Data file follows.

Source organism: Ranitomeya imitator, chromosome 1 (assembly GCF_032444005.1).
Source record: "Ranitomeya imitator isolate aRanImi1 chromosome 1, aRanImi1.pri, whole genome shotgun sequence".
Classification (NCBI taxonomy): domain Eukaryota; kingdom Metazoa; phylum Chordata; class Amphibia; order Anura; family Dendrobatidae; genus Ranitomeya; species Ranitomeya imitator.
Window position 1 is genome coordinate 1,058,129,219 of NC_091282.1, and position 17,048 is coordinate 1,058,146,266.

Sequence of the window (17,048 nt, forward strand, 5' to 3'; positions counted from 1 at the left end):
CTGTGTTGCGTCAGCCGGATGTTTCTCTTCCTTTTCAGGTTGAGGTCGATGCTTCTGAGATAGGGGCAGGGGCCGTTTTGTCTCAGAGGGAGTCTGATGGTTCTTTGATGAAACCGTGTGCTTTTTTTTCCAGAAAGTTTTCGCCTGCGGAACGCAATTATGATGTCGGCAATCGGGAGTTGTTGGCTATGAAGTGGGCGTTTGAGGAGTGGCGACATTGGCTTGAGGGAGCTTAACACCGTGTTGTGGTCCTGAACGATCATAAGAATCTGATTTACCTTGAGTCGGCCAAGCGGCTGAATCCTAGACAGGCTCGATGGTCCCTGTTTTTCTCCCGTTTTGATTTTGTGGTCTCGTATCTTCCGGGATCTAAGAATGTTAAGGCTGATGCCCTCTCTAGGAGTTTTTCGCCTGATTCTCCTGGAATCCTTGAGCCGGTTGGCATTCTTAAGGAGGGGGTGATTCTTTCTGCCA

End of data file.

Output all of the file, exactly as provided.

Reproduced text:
Source organism: Ranitomeya imitator, chromosome 1 (assembly GCF_032444005.1).
Source record: "Ranitomeya imitator isolate aRanImi1 chromosome 1, aRanImi1.pri, whole genome shotgun sequence".
Classification (NCBI taxonomy): domain Eukaryota; kingdom Metazoa; phylum Chordata; class Amphibia; order Anura; family Dendrobatidae; genus Ranitomeya; species Ranitomeya imitator.
Window position 1 is genome coordinate 1,058,129,219 of NC_091282.1, and position 17,048 is coordinate 1,058,146,266.

Sequence of the window (17,048 nt, forward strand, 5' to 3'; positions counted from 1 at the left end):
CTGTGTTGCGTCAGCCGGATGTTTCTCTTCCTTTTCAGGTTGAGGTCGATGCTTCTGAGATAGGGGCAGGGGCCGTTTTGTCTCAGAGGGAGTCTGATGGTTCTTTGATGAAACCGTGTGCTTTTTTTTCCAGAAAGTTTTCGCCTGCGGAACGCAATTATGATGTCGGCAATCGGGAGTTGTTGGCTATGAAGTGGGCGTTTGAGGAGTGGCGACATTGGCTTGAGGGAGCTTAACACCGTGTTGTGGTCCTGAACGATCATAAGAATCTGATTTACCTTGAGTCGGCCAAGCGGCTGAATCCTAGACAGGCTCGATGGTCCCTGTTTTTCTCCCGTTTTGATTTTGTGGTCTCGTATCTTCCGGGATCTAAGAATGTTAAGGCTGATGCCCTCTCTAGGAGTTTTTCGCCTGATTCTCCTGGAATCCTTGAGCCGGTTGGCATTCTTAAGGAGGGGGTGATTCTTTCTGCCA